Recently I heard an interview on the radio with a bishop from a large American diocese. At one point he was asked: “As the leader of a large diocese today, what do you consider as your single most important task?” The bishop, a sincere and prayerful man, answered: “To protect the faith.”
For effect, I would like to contrast his answer to one that I once heard from Cardinal Hume when he was faced with essentially the same question. Asked by a journalist in Belgium in 1985 what he considered to be the most important task facing the church, he replied: “To try to help save the planet.”
These are different answers. Which runs closer to Jesus?
Jesus, in defining his meaning and ministry, said: “My flesh is food for the life of the world.” We can easily miss what’s really contained in that. Notice what he’s not saying: Jesus isn’t saying that his flesh is food for the life of the church or for the life of Christians; albeit we, believers, get fed too and, indeed, generally get fed first, but the ultimate reason why Jesus came was not simply to feed us.
His body is food for the life of the world and the world is larger than the church. Jesus came into the world to be eaten up by the world. For this reason, he was born in a manger, a feeding-trough, a place where animals come to eat, and it’s for this reason that he eventually ends up on a table, an altar, to be eaten by human beings (even when done without due reverence or attention). Jesus came not to defend himself, the church, or the faith, but as nourishment for the planet.
We need, I believe, to keep that horizon always in front of us as we journey through a time of anti-ecclesial and anti-clerical sentiment. Today the church, its teachings, and its clergy are often under siege, sometimes for good reasons but many times simply because of ideology and bias. In the Western world today, the only intellectually-sanctioned bias is that against Roman Catholicism and Evangelical Protestantism. To be bigoted gere is not interpreted as intolerance or as being narrow-minded. Rather it’s seen as the opposite, a sign that one is enlightened and liberal.
The danger in that is not that the church will somehow collapse, but that the church, us, will become too-defensive, too-self-protective, lose the vulnerability that Jesus demonstrated and asks for, and instead see the world as an enemy to be fought rather than as a precious body to which we are asked to give our lives (akin to a parent who has a child whose hostility makes an easy loving relationship difficult, but who must then resist the temptation to write off his or her responsibility for that child). The first task of the church, no matter the difficulty, is not to circle the wagons and defend itself. Even when the world doesn’t welcome what we have to offer, we’re still asked to give ourselves over to it as food.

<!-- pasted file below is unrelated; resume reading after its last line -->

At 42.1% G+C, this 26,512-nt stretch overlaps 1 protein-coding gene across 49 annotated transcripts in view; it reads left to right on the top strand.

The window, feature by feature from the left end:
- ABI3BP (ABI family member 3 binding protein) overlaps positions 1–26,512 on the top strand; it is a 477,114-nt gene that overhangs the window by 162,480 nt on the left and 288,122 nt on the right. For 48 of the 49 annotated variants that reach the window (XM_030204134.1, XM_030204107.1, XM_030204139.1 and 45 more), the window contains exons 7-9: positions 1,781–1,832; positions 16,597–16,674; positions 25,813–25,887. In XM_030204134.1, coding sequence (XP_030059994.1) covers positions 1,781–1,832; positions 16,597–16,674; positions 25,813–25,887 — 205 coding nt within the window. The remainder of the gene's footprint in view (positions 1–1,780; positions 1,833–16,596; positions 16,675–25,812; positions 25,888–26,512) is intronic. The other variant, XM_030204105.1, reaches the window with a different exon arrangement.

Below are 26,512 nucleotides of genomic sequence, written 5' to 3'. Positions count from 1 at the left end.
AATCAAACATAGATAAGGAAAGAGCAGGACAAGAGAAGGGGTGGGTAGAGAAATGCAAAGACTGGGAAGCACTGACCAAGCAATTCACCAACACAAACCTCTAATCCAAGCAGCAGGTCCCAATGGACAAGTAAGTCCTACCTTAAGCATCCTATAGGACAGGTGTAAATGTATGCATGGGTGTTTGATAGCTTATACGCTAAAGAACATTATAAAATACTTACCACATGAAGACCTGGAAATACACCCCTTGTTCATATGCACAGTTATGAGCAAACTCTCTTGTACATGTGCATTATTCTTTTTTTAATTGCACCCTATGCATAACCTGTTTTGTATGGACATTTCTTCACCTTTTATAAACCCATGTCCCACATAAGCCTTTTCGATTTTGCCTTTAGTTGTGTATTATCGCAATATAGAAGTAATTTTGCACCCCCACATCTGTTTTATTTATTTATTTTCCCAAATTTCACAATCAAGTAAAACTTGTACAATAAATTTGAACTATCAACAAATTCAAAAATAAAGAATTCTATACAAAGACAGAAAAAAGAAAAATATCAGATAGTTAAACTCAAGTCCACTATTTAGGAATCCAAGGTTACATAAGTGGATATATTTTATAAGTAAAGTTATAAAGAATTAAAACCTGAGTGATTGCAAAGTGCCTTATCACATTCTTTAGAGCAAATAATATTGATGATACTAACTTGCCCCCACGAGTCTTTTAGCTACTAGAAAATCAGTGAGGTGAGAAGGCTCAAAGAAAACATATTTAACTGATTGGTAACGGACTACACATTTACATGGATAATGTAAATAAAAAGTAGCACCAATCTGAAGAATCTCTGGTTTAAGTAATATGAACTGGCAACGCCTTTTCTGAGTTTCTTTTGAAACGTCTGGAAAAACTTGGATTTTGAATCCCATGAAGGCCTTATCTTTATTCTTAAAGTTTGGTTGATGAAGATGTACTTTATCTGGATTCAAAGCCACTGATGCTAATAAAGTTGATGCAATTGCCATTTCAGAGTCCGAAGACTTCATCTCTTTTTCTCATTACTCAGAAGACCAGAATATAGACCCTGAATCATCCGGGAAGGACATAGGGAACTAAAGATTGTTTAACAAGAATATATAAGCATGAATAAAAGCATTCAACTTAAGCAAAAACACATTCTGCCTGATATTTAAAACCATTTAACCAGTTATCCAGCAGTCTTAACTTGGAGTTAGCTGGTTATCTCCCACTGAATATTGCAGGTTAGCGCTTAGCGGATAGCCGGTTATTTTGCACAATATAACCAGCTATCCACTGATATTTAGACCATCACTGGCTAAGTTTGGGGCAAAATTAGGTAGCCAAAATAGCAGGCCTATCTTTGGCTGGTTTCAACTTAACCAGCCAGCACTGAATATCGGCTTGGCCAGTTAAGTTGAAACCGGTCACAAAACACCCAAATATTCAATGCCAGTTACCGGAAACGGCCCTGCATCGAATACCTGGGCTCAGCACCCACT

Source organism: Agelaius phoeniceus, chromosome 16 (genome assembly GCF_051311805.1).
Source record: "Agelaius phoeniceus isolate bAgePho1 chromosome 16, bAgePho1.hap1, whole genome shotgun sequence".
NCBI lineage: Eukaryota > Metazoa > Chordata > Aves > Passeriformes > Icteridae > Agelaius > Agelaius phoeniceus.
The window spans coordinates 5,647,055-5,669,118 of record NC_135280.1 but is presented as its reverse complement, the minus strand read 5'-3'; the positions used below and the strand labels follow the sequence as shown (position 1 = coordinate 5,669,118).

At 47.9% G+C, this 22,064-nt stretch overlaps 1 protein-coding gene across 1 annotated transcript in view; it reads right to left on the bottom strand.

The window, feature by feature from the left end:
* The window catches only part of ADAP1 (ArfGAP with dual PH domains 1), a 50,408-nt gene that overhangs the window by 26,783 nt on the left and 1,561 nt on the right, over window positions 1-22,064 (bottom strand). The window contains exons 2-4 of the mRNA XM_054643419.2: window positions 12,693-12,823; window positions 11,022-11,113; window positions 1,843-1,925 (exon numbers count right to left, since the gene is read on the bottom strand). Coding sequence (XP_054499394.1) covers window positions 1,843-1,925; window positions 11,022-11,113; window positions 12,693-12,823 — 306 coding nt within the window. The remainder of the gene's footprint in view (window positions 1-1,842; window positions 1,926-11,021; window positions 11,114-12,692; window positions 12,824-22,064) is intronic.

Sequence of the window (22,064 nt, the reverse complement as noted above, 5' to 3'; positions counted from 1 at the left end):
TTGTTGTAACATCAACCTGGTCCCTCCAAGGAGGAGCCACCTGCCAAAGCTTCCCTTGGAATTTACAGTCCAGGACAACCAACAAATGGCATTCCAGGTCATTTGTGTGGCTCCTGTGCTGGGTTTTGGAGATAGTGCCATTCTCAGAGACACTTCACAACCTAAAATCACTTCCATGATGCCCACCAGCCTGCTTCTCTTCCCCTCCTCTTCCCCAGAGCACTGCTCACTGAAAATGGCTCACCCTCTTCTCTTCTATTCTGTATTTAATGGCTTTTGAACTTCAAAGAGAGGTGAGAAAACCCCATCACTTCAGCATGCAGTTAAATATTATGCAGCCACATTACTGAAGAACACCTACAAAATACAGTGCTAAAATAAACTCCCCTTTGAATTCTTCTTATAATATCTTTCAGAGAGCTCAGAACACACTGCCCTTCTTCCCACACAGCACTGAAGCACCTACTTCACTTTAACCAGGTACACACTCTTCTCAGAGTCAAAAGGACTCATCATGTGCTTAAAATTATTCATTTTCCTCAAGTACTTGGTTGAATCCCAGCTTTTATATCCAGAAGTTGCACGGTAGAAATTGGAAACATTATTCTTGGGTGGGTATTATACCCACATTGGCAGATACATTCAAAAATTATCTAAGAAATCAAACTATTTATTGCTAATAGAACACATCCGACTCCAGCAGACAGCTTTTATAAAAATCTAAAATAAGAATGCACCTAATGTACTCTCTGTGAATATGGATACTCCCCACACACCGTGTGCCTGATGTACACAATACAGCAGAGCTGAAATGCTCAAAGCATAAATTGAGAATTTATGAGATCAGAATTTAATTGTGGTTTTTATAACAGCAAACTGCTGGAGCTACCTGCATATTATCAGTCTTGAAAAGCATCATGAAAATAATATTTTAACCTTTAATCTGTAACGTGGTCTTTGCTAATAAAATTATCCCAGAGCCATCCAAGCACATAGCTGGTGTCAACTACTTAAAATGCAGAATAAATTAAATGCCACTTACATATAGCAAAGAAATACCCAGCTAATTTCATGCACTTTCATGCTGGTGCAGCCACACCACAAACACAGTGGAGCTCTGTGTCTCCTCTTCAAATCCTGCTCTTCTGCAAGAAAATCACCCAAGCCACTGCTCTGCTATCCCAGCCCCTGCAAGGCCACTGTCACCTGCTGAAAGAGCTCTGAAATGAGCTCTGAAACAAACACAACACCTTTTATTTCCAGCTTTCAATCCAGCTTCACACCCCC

It’s easy to lose that perspective, especially in a time of disprivilege, and so it’s important that we recall the reason why the church exists. Why does it exist?
The church exists not as an end in itself (though, admittedly, partially, the church, as indeed all community, is an end in itself and needs no justification beyond itself since community in general and ecclesial community in particular are already the new life that Jesus promised). But we exist as a church too to be food for the life of the world, to be eaten up as nourishment by everyone, including those outside our own circles. As Cardinal Hume put it, our real reason to be is beyond our own lives. Ultimately the church is not about the church, it’s food for the world.
That, of course, doesn’t mean the church shouldn’t have an internal agenda. It’s valid too to sometimes turn inward. In order to be a body that can be nourishment for the world, the church needs to generate, foster, and protect its own life. We can’t give life if we haven’t got any. Thus, we need catechises and formation, church programs of every kind, sound preaching, solid doctrinal and moral teachings, and even the painful internal debates we have about denominations, authority, and who gets to do ministry. But these are not an end, but only a means to an end. It’s important to keep that in mind.
Church life exists to build up a body, but that body exists not for itself, but for the world. Our task as church, especially today, is not to defend ourselves or even to carve out some peace for ourselves against a world which sometimes prefers not to have us around. No. Like Jesus, our real reason for being here is to try to help nourish and protect that very world that’s often hostile to us.